The furor over the excavations has given new force to Palestinian demands that Israel stop settling Jews in East Jerusalem, which would make it much harder to divide the ancient city between Israel and the Palestinian Authority. Israel maintains that the influx of Jews into East Jerusalem is a simple matter of families buying homes in a neighborhood that appeals to them. But that’s not the whole story. The Israeli government knows that at least some of the people behind the purchases of Palestinian homes have a political motive.

Jordan, the Arab state most friendly to Israel, has called on the five permanent members of the UN Security Council to halt the excavations and to stop efforts to change the population balance between Arabs and Israelis in East Jerusalem. If President Obama wants to preserve hope of a two-state peace agreement, he must persuade Netanyahu to suspend the influx of Israeli Jews into East Jerusalem and put a stop to recklessly provocative excavations. The surest way to scuttle peace talks before they get started is for one side to give extremists on the other side a reason to call for martyrdom and holy war.

Izzy Bee agrees. Scientific archaeological excavations funded by academic institutes are preferable to these hasty digs, which are financed and carried out with a political and religious agenda. Shovelling shit along with the rubble does not advance anyone's historic understanding. The residents of Silwan are trapped in the trenches of Holy War if this is allowed to continue... and this dispute keeps simmering. Elad, the radical settler NGO, should not be given free rein to relabel the city and befuddle the past just because it has plenty of money!
The world expects higher academic standards from the Jews of Jerusalem.

Tuesday, October 27, 2009

Stoned in the Old City - a woman, a rock and a hard place to take cover

This past Sunday, 24 October, radio reporter Irris Makler went to cover some riots in Jerusalem's Old City. From a hospital bed, she recounts what happened in this guest post. Irris cannot work for the moment, because she cannot speak until she heals:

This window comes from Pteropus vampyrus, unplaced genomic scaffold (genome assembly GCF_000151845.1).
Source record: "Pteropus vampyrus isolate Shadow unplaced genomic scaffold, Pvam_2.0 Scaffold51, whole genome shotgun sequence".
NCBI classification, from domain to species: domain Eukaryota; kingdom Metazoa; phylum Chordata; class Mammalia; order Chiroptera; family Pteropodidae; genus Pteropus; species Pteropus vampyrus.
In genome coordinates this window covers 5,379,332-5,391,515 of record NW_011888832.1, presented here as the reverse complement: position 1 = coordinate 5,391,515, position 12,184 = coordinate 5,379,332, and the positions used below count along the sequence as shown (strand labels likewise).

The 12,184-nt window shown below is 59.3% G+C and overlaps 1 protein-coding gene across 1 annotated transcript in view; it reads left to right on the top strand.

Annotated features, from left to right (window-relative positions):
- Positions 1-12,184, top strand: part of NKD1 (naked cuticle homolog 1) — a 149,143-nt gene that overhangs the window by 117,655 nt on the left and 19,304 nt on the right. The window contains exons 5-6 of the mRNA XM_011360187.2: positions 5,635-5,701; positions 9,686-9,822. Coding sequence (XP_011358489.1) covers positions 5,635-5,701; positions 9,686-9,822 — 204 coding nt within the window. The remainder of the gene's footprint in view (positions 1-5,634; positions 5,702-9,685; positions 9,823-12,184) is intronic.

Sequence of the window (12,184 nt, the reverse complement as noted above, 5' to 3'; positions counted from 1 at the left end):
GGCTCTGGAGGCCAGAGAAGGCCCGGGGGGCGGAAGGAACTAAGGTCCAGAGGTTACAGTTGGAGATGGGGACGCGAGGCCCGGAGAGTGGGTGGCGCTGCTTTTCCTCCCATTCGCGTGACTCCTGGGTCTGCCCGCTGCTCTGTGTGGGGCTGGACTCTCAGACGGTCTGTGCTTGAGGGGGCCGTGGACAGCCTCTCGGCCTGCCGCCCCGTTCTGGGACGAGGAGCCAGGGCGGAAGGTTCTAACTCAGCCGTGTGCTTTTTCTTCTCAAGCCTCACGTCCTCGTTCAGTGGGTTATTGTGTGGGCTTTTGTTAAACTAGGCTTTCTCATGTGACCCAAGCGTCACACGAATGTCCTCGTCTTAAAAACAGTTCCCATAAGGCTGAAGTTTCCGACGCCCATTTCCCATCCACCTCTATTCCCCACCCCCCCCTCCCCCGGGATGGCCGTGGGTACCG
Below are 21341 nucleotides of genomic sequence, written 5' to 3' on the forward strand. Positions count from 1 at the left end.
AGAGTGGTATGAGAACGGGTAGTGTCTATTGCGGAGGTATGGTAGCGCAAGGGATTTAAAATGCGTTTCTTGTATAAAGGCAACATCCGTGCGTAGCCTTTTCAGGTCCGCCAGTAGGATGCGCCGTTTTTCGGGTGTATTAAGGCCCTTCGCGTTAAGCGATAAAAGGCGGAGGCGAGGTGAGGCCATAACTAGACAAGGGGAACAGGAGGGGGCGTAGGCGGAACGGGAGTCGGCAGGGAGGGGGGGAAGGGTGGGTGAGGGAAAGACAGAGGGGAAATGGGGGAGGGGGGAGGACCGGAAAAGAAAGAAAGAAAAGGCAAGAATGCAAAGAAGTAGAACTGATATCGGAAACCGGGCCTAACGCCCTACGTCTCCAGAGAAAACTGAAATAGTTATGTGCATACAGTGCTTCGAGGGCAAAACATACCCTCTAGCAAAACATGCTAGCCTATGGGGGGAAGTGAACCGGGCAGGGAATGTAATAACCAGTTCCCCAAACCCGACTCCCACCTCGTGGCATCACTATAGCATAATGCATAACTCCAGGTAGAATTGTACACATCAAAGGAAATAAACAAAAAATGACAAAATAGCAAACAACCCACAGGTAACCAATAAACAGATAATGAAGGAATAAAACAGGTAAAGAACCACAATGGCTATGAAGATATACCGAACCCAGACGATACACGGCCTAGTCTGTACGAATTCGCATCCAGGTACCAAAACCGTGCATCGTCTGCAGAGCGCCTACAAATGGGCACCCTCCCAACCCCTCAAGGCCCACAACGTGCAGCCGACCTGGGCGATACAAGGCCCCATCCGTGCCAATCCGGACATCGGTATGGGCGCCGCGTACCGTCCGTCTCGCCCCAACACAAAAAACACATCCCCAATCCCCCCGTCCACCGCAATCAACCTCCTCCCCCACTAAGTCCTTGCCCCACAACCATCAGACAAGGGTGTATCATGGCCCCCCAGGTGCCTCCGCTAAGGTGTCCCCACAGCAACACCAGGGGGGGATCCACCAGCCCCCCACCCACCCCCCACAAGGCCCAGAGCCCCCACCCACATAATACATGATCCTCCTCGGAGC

The riots over access to the Temple Mount /Al Haram al Sharif were only sporadic, but I thought it was best to go and see for myself. It was a slow morning and Canadian Broadcasting said they needed something -- which is often how these things go...

As I was driving down, top of the local radio bulletin was the Israeli chief of police saying that both extremist Jewish and Muslim groups were inciting their followers to defend the holy site. The closest I could get was an alley near the Lion's Gate where Palestinian boys were burning rubbish and throwing stones. There were lots of Israeli police, but it didn't seem particularly dangerous - I've been to lots of these which were at a much higher temperature.

I needed [to record] some sound , but did not go all the way up to the end of the alley where the rubbish was burning. There were journalists about 20 meters back from the boys and I was about 20 metres back from them, standing under a small balcony to protect me from the stones. As I was getting some sound of the stones being thrown I became aware they were getting larger, more like fist sized rocks, so I decided not to go any further and to turn back. My small balcony did not feel like sufficient protection any more. As I turned to go one rock caught me in the face.

It was a head snapping blow, coming I now think from someone on a nearby roof, since it came in from above, under the awning. It was incredibly fortunate that I had turned -- it hit me in the lower left jaw, and not in the eye. I never lost consciousness, never felt nauseous, was able to walk to the ambulance. No brain damage, no broken cheek bones or vision problems. That and the localised blow is all part of the good news. The bad news is my jaw is broken in two places, some of my teeth have been forced out of alighment and one of my facial nerves may have been severed. We won't know for sure about the nerve for a while.

One definite plus about being injured here is the high standard of the health care. I am writing to you from [Jerusalem's] Hadassah hospital where I have had the wound in my cheek stitched and an operation to wire my jaw closed so that the bones will knit and the teeth realign.

I look horribly like a werewolf, and will have to stay like this, for six (¡) weeks.

I am quite happy about the enforced diet, less so about the enforced silence, since I am talkative even by journalist standards...

Still my friends have rallied round, supplying me with clothes, magazines books, ipods, laptops. But most of all they have given me support and love, reminding me how lucky I am. This hospital is an amazing melting pot, Palestinians and Orthodox Jews in adjoining beds, kind, fierce Russian nurses, doctors from every nation in the world. It is an appropriately strange environment from which to reflect on this strange life we lead as correspondents...